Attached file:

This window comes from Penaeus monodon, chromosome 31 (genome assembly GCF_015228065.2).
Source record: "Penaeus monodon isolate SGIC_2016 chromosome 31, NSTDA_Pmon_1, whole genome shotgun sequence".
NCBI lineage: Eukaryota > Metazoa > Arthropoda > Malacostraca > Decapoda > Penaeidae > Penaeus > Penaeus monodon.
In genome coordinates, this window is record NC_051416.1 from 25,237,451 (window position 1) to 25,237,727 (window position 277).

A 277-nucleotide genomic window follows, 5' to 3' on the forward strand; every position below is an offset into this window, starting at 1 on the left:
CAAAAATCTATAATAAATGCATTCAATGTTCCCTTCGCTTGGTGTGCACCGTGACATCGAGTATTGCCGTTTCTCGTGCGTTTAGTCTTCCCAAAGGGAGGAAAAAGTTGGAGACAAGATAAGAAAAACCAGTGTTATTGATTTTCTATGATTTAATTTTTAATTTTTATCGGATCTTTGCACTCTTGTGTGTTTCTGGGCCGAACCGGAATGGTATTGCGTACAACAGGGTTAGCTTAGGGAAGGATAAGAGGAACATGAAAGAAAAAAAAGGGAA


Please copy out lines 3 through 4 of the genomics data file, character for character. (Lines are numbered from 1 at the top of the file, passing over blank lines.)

NCBI lineage: Eukaryota > Metazoa > Arthropoda > Malacostraca > Decapoda > Penaeidae > Penaeus > Penaeus monodon.
In genome coordinates, this window is record NC_051416.1 from 25,237,451 (window position 1) to 25,237,727 (window position 277).